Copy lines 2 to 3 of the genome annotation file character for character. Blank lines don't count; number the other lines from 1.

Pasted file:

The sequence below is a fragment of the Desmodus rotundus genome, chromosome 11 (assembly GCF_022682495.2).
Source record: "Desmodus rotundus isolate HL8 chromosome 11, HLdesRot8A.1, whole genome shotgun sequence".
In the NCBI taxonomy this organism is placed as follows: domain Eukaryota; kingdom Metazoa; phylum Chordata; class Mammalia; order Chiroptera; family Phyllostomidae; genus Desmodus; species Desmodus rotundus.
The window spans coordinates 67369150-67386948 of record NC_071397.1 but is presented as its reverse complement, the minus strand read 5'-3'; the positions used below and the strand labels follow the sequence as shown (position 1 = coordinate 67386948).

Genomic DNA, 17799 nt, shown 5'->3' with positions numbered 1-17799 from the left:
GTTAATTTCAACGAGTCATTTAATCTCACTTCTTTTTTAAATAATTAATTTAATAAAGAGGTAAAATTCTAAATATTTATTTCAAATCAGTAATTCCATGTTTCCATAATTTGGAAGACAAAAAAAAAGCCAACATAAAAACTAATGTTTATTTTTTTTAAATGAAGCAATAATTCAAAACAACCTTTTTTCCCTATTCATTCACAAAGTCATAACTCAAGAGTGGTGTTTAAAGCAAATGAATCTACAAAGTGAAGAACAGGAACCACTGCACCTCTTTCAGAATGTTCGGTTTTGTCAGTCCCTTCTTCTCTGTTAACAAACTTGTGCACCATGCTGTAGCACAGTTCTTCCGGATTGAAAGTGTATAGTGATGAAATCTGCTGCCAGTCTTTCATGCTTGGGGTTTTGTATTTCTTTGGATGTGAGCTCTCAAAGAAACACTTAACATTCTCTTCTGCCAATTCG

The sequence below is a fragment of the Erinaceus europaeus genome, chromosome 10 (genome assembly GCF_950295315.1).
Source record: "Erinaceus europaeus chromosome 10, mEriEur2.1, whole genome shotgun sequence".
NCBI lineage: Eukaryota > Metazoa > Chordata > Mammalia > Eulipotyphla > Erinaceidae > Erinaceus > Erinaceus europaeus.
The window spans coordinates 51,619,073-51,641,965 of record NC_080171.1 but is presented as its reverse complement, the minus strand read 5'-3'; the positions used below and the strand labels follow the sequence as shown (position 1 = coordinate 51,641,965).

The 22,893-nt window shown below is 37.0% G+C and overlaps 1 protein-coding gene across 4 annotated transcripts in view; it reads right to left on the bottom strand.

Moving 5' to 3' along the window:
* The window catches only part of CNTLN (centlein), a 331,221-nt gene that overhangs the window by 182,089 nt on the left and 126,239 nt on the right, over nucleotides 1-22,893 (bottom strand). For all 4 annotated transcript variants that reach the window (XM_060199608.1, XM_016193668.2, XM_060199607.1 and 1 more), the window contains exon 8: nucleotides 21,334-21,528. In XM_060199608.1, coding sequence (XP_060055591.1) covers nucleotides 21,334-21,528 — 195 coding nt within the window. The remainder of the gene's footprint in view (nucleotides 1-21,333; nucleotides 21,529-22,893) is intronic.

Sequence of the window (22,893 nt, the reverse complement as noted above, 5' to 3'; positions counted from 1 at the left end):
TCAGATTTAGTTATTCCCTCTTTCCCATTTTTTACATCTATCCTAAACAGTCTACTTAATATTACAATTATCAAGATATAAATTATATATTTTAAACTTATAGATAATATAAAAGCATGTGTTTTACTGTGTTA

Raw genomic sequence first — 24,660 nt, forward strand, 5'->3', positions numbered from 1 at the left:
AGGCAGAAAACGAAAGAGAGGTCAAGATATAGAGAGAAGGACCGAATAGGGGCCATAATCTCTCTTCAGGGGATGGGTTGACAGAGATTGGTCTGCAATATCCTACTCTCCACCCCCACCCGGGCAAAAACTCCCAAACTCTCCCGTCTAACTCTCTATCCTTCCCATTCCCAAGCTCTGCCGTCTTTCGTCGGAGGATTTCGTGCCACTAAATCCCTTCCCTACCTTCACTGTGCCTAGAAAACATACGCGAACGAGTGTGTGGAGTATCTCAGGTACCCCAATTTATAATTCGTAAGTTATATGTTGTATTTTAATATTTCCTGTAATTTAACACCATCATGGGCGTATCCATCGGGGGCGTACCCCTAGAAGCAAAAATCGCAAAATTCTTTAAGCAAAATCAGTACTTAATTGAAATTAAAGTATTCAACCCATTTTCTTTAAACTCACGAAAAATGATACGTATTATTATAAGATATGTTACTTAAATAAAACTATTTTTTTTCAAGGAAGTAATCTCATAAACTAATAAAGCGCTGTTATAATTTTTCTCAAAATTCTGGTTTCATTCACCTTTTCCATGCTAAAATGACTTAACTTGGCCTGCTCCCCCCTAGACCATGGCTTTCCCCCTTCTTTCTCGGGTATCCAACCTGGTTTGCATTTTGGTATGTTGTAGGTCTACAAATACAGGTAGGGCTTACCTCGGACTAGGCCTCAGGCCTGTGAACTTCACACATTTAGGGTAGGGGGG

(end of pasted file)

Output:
Source record: "Desmodus rotundus isolate HL8 chromosome 11, HLdesRot8A.1, whole genome shotgun sequence".
In the NCBI taxonomy this organism is placed as follows: domain Eukaryota; kingdom Metazoa; phylum Chordata; class Mammalia; order Chiroptera; family Phyllostomidae; genus Desmodus; species Desmodus rotundus.